Is Anyone Really Good at Detecting Lies?

Professional Papers

The savvy lie-detector has become a staple of popular culture. Human lie detectors, in the papers collected here, are those who skillfully separate truths from lies when observing or interacting with another person – and they do it using just what they can see or hear. It is not just in the media that the legend of the impressive human lie detector thrives – some scholars have endorsed the notion, too. But is it really so?

Ph.D. social psychologists Charles F. Bond Jr. and Bella DePaulo have been studying the psychology of deceiving and detecting deceit for decades. In this anthology, they toss some empirically-grounded skepticism at claims about humans’ abilities to tell when other people are lying. The journal articles address questions such as the following:

  1. Maybe ordinary people aren’t so great at detecting lies, but don’t they get more insightful over time as they get to know someone better?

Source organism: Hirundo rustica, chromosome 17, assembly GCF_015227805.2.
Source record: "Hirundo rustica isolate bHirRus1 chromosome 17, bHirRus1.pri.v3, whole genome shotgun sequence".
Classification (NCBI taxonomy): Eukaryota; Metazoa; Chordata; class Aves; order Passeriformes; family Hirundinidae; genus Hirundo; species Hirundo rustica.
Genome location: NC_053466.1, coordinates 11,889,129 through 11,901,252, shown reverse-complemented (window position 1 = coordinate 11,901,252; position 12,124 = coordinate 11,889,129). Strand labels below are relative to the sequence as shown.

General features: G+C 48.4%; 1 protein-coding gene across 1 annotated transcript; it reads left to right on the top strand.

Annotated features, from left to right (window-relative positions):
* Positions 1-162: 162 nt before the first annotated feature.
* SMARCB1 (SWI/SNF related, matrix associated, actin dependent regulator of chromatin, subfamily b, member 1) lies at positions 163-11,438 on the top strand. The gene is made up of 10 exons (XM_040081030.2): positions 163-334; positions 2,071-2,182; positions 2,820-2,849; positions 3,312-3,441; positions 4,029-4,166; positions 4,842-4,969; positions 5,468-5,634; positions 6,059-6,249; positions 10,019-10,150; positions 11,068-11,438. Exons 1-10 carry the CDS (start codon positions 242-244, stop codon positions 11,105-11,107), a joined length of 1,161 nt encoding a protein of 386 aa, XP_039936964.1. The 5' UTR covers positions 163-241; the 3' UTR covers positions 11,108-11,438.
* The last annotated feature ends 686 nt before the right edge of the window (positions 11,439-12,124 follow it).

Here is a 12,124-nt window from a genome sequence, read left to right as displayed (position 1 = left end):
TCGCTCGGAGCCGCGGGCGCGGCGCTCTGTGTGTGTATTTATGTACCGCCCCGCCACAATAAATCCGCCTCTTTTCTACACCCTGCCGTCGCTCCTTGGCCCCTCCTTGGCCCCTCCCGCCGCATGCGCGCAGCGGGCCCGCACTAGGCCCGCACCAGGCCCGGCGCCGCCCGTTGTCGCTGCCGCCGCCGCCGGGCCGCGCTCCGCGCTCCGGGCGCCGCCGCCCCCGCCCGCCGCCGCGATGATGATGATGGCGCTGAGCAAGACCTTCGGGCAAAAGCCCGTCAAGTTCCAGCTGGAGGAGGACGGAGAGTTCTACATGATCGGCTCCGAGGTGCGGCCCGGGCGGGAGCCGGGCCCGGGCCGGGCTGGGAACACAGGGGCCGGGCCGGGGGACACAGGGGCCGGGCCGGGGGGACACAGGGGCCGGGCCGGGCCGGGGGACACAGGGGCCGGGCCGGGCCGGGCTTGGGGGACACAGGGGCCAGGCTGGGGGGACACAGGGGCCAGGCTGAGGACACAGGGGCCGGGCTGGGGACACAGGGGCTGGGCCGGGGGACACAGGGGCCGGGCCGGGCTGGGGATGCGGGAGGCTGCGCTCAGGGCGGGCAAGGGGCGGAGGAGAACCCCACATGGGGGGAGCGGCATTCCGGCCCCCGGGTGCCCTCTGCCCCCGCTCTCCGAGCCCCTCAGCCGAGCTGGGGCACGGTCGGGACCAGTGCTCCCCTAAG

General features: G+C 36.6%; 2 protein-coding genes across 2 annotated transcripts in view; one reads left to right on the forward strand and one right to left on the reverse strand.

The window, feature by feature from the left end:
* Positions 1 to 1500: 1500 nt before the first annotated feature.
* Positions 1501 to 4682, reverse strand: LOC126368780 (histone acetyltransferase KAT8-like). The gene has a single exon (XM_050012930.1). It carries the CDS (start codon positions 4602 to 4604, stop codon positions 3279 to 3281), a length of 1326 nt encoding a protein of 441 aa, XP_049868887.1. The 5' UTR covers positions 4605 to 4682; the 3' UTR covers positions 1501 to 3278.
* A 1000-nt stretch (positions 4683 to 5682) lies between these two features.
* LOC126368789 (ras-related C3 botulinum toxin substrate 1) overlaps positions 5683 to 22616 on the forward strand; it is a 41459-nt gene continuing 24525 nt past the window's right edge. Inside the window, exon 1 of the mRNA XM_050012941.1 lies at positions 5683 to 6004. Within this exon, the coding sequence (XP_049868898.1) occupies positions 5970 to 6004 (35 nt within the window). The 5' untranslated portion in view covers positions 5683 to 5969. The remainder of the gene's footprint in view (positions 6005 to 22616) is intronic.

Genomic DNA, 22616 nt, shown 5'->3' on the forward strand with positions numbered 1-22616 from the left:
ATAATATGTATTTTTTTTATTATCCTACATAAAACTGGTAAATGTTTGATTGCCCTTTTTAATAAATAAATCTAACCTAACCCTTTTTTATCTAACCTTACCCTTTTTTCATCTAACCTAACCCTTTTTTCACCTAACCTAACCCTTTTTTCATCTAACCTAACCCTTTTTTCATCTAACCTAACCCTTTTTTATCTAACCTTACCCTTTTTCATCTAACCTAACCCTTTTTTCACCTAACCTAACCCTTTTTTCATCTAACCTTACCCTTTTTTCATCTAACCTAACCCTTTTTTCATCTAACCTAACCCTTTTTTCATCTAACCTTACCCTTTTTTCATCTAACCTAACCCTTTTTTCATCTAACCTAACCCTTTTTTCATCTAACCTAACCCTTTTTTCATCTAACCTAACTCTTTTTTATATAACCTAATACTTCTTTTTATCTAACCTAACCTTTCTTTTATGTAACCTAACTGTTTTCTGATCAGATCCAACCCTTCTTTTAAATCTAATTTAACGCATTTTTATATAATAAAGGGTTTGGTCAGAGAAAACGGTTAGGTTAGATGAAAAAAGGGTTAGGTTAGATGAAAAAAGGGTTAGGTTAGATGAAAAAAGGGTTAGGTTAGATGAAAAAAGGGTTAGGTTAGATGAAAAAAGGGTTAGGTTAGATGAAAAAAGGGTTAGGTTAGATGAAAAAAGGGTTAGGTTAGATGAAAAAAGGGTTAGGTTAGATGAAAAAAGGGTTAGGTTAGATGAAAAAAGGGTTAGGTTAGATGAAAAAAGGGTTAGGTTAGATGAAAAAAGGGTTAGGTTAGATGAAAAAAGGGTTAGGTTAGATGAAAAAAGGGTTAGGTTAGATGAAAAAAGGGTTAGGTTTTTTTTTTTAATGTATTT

2. What about people who try to detect lies as part of their jobs – and have done so for years: Are they especially successful at knowing when other people are lying?
  3. Are there some people who are so talented at detecting lies that they deserve to be called lie-detection wizards?
  4. Are there times when other people strike us as dishonest even when they are telling the truth? When might that happen?
  5. Suppose we examine every study that has ever been reported on skill at distinguishing lies from truths: What would that lead us to conclude about the human ability to detect lies?
  6. Now suppose we scrutinize every available study for evidence of individual differences in the ability to detect lies: Will we find that some people are great and others are awful? Or will we find that some people consistently just look more honest than others, regardless of whether they are lying or telling the truth?


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